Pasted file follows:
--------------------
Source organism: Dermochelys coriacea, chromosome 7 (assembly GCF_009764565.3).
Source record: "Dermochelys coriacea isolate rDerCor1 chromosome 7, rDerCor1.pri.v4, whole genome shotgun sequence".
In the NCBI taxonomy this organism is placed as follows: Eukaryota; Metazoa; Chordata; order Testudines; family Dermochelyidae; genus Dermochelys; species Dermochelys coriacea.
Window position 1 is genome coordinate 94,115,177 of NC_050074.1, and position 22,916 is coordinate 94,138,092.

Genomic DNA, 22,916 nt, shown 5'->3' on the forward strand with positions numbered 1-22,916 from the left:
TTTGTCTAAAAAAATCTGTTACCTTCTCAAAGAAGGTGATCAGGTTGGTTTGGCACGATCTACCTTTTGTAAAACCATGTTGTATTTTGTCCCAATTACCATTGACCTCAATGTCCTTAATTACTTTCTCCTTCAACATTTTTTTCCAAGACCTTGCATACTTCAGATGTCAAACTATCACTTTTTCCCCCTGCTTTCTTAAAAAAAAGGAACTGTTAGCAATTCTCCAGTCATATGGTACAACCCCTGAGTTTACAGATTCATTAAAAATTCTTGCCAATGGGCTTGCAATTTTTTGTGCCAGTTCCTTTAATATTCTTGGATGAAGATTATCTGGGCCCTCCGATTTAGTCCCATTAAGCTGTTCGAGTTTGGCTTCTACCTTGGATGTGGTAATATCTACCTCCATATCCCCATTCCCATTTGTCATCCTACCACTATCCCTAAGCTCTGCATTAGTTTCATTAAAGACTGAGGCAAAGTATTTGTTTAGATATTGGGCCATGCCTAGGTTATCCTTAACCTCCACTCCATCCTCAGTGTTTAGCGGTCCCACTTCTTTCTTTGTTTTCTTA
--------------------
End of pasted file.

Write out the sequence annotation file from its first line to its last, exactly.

Source organism: Dermochelys coriacea, chromosome 7 (assembly GCF_009764565.3).
Source record: "Dermochelys coriacea isolate rDerCor1 chromosome 7, rDerCor1.pri.v4, whole genome shotgun sequence".
In the NCBI taxonomy this organism is placed as follows: Eukaryota; Metazoa; Chordata; order Testudines; family Dermochelyidae; genus Dermochelys; species Dermochelys coriacea.
Window position 1 is genome coordinate 94,115,177 of NC_050074.1, and position 22,916 is coordinate 94,138,092.

Genomic DNA, 22,916 nt, shown 5'->3' on the forward strand with positions numbered 1-22,916 from the left:
TTTGTCTAAAAAAATCTGTTACCTTCTCAAAGAAGGTGATCAGGTTGGTTTGGCACGATCTACCTTTTGTAAAACCATGTTGTATTTTGTCCCAATTACCATTGACCTCAATGTCCTTAATTACTTTCTCCTTCAACATTTTTTTCCAAGACCTTGCATACTTCAGATGTCAAACTATCACTTTTTCCCCCTGCTTTCTTAAAAAAAAGGAACTGTTAGCAATTCTCCAGTCATATGGTACAACCCCTGAGTTTACAGATTCATTAAAAATTCTTGCCAATGGGCTTGCAATTTTTTGTGCCAGTTCCTTTAATATTCTTGGATGAAGATTATCTGGGCCCTCCGATTTAGTCCCATTAAGCTGTTCGAGTTTGGCTTCTACCTTGGATGTGGTAATATCTACCTCCATATCCCCATTCCCATTTGTCATCCTACCACTATCCCTAAGCTCTGCATTAGTTTCATTAAAGACTGAGGCAAAGTATTTGTTTAGATATTGGGCCATGCCTAGGTTATCCTTAACCTCCACTCCATCCTCAGTGTTTAGCGGTCCCACTTCTTTCTTTGTTTTCTTA